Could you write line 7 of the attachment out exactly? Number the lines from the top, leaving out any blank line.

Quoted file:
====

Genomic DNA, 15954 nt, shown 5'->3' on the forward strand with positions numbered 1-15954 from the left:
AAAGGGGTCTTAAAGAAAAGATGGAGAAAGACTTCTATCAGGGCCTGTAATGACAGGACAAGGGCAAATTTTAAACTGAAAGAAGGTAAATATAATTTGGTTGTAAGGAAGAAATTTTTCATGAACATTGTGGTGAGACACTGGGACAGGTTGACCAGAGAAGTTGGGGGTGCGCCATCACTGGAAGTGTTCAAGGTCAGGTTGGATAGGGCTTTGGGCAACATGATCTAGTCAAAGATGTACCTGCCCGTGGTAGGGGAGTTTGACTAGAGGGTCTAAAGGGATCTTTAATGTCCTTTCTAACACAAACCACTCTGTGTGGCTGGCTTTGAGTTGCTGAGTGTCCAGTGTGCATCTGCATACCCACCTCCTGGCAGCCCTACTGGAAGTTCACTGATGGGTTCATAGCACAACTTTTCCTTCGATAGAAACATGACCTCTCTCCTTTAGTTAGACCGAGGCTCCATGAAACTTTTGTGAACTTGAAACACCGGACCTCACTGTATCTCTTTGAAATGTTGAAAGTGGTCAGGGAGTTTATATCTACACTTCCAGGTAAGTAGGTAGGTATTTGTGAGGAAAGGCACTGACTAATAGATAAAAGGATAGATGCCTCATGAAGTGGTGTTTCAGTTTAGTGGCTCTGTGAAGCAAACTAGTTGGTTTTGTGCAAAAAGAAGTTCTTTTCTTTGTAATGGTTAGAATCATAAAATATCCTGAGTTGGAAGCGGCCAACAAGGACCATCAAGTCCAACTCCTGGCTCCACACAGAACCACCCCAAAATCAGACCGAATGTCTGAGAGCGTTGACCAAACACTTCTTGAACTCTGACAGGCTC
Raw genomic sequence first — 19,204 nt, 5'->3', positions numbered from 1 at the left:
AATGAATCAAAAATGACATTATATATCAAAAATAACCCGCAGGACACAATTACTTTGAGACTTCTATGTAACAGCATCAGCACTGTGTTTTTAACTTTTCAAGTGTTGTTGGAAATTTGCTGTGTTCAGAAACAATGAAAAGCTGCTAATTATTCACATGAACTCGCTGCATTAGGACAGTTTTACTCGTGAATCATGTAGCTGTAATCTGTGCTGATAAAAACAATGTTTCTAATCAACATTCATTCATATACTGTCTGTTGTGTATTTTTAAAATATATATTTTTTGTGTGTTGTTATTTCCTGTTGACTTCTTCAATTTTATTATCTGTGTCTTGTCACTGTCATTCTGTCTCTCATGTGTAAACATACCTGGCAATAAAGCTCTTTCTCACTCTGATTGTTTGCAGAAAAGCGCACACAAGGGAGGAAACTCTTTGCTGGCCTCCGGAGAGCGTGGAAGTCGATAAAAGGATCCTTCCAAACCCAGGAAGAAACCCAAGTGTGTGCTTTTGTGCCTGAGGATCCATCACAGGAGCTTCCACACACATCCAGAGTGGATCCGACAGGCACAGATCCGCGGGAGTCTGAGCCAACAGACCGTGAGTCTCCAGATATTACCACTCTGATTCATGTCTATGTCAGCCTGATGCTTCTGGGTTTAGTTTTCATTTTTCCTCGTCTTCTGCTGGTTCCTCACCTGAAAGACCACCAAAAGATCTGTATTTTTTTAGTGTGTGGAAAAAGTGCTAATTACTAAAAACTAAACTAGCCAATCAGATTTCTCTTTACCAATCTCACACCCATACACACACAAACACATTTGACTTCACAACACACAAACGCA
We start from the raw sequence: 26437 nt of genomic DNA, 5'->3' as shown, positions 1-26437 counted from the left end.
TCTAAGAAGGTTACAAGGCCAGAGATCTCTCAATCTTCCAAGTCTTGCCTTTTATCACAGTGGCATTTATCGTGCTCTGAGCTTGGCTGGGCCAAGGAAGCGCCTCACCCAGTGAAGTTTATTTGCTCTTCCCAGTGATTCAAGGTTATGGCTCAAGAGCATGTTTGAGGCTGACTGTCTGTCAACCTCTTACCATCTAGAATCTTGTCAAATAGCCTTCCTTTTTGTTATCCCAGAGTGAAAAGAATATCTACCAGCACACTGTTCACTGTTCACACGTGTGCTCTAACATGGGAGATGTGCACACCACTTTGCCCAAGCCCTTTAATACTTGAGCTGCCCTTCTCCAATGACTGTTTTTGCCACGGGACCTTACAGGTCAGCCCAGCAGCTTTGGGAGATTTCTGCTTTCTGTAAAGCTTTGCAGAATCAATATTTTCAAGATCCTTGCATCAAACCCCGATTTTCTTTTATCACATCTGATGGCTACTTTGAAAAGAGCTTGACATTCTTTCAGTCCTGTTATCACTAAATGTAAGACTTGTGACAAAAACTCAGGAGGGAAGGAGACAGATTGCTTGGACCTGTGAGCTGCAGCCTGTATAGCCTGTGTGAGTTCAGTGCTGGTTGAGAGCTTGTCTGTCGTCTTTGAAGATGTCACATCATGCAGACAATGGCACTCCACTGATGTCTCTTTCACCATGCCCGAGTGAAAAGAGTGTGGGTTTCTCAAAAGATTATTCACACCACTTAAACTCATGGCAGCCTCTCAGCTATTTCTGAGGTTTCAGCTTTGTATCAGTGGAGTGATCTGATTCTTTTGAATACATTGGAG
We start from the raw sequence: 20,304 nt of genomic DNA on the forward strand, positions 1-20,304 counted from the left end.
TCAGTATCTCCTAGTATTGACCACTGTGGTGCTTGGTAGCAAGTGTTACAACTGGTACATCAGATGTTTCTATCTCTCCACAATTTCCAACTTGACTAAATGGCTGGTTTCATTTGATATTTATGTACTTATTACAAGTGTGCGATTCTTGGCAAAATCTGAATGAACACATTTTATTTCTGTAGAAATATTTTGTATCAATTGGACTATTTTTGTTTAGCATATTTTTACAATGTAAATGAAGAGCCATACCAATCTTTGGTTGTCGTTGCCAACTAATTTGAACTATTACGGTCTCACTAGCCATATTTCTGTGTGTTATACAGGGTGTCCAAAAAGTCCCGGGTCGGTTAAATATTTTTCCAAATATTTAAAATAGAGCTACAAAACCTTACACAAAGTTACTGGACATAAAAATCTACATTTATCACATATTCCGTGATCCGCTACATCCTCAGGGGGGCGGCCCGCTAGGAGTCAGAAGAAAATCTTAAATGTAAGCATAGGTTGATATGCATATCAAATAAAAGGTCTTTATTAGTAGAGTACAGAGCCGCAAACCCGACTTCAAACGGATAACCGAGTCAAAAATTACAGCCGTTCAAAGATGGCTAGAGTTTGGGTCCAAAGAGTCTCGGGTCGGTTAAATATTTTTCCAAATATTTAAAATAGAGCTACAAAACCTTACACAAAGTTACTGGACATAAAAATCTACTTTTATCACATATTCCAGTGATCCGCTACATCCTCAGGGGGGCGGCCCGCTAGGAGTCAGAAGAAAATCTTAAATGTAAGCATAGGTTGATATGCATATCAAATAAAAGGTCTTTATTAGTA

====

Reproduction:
We start from the raw sequence: 20,304 nt of genomic DNA on the forward strand, positions 1-20,304 counted from the left end.